RESULTS: Upfront resection was performed in 23 cases. Biopsies were performed for Stage V tumors (n=4), those with unresectable tumors or inferior vena caval thrombus (n=5), and patients who had partial surgery performed elsewhere prior to presentation (n=2). One patient died due to toxicity prior to surgery. The tumor was Stage I in eight patients, Stage II in five patients, Stages III and IV in nine patients each, and bilateral (Stage V) in four patients. Adherence to The National Wilms Tumor Study-5 recommendations was adequate. At the time of analysis, 30 patients were free of disease and four patients had relapse-all having metastatic disease initially.
CONCLUSION: The National Wilms Tumor Study-5 therapy resulted in favorable outcomes in children with nonmetastatic Wilms tumor in the setting of a multidisciplinary approach to therapy and resolution of financial barriers to medical care. Upstaging due to prior intervention and lung radiation therapy to all those with computed tomography-detected lung nodules may both have resulted in overtreatment of a subset of patients. Finally, the relatively high incidence of bilateral tumors suggests the need for further genetic and molecular studies in this patient population.

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Spreafico F, Ciceri S, Gamba B, et al.
Chromosomal anomalies at 1q, 3, 16q, and mutations of SIX1 and DROSHA genes underlie Wilms tumor recurrences.
Oncotarget. 2016; 7(8):8908-15 [PubMed] Article available free on PMC after 01/01/2018 Related Publications
Approximately half of children suffering from recurrent Wilms tumor (WT) develop resistance to salvage therapies. Hence the importance to disclose events driving tumor progression/recurrence. Future therapeutic trials, conducted in the setting of relapsing patients, will need to prioritize targets present in the recurrent lesions. Different studies identified primary tumor-specific signatures associated with poor prognosis. However, given the difficulty in recruiting specimens from recurrent WTs, little work has been done to compare the molecular profile of paired primary/recurrent diseases. We studied the genomic profile of a cohort of eight pairs of primary/recurrent WTs through whole-genome SNP arrays, and investigated known WT-associated genes, including SIX1, SIX2 and micro RNA processor genes, whose mutations have been recently proposed as associated with worse outcome. Through this approach, we sought to uncover anomalies characterizing tumor recurrence, either acquired de novo or already present in the primary disease, and to investigate whether they overlapped with known molecular prognostic signatures. Among the aberrations that we disclosed as potentially acquired de novo in recurrences, some had been already recognized in primary tumors as associated with a higher risk of relapse. These included allelic imbalances of chromosome 1q and of chromosome 3, and CN losses on chromosome 16q. In addition, we found that SIX1 and DROSHA mutations can be heterogeneous events (both spatially and temporally) within primary tumors, and that their co-occurrence might be positively selected in the progression to recurrent disease. Overall, these results provide new insights into genomic and genetic events underlying WT progression/recurrence.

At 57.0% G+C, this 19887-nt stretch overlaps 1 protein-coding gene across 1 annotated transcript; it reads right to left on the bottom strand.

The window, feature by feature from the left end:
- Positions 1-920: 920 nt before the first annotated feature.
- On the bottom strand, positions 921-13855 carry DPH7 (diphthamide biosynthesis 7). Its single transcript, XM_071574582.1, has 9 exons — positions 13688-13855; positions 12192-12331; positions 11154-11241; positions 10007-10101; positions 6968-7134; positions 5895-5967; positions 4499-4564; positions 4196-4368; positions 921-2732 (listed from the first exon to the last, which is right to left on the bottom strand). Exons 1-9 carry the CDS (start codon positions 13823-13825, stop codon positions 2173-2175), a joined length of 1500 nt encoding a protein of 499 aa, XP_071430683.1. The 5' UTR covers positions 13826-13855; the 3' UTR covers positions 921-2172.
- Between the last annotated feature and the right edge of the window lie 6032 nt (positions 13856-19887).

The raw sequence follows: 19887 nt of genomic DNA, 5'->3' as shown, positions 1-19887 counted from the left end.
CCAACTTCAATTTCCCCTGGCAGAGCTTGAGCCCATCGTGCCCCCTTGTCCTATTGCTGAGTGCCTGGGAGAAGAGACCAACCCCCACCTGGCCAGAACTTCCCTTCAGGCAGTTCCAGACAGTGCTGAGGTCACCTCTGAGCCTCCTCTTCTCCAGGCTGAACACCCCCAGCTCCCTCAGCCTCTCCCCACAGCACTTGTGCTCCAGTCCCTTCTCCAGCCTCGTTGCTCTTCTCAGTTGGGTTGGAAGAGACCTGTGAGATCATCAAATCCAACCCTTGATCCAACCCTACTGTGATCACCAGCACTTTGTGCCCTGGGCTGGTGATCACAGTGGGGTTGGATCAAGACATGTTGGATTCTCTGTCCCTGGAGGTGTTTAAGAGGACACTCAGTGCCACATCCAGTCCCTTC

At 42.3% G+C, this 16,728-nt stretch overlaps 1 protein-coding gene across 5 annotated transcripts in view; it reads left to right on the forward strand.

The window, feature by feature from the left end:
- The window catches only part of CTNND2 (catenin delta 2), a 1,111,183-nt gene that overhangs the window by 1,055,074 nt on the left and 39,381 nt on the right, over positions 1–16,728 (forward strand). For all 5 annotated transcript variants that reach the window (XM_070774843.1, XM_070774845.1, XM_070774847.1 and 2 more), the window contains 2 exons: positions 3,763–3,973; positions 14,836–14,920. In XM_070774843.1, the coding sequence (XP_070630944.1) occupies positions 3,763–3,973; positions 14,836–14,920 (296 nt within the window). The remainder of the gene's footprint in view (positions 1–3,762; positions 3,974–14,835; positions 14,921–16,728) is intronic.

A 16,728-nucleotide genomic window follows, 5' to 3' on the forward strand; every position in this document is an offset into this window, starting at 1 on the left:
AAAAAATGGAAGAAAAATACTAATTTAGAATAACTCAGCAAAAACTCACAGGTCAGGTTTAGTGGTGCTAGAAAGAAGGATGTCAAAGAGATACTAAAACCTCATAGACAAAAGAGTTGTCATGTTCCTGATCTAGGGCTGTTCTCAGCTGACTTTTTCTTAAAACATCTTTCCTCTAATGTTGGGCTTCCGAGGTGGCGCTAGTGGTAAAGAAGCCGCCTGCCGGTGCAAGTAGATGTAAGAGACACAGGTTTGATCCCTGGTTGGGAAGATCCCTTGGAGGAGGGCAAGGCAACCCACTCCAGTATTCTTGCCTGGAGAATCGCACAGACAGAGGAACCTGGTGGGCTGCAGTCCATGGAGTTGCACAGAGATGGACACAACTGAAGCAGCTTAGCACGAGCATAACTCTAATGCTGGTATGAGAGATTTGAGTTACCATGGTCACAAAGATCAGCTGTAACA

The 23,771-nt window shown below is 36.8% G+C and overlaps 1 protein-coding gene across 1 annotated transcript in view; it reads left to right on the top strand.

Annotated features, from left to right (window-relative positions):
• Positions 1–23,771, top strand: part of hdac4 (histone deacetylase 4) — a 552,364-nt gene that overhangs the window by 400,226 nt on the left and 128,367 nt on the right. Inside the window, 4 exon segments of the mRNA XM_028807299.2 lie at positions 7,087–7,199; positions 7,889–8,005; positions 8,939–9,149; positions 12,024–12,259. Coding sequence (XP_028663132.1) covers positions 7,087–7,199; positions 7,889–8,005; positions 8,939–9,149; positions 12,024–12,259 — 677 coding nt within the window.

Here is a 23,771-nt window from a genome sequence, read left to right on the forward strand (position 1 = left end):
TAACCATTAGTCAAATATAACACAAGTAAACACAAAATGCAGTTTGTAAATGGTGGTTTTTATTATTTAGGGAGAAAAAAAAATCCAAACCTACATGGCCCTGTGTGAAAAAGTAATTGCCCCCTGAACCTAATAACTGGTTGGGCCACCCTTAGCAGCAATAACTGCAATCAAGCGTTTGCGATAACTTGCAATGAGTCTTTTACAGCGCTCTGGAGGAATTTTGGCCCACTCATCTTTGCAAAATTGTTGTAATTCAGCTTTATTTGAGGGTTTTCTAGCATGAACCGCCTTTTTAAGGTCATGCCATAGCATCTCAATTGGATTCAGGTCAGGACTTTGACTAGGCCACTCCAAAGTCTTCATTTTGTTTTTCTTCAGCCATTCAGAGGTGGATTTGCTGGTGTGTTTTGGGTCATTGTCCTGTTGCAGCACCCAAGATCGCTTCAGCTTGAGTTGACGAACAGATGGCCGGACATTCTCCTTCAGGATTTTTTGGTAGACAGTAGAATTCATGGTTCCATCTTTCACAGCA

Related: Chromosome 1 Chromosome 16 Chromosome 3 Kidney Cancer DICER1


Arjmandi K, Rostami T, Yusefian S, et al.
Brain Metastasis in Wilms' Tumor: a Case Report.
Acta Med Iran. 2015; 53(11):731-2 [PubMed] Related Publications
Wilms' tumor is the most common abdominal tumor of childhood, and its cerebral metastasis is apparently very rare. The authors report an 18-month-old girl with Wilms' tumor and brain metastasis.

Related: Kidney Cancer


Szymanska A, Augustyn C, Stankowski T, et al.
Wilms' Tumor With Intra-Atrial Extension: Treatment and Management.
World J Pediatr Congenit Heart Surg. 2016; 7(1):116-9 [PubMed] Related Publications
Wilms' tumor is the most common renal cancer in children. It can grow for a long time without any characteristic symptoms, causing only fever, abdominal pain, nausea, or vomiting, which is the reason why it is often discovered accidentally. In 1% to 4% of the cases, nephroblastoma leads to complications in the form of intravascular and intra-atrial extension. We present a case of a five-year-old boy with Wilms' tumor extending into the inferior vena cava, right atrium, and then prolapsing through the tricuspid valve into the right ventricle.

Related: Kidney Cancer


Özyörük D, Demir HA, Emir S, et al.
Occurrence of Wilms' tumor in a child with hereditary spherocytosis.
Turk J Pediatr. 2015 Mar-Apr; 57(2):206-9 [PubMed] Related Publications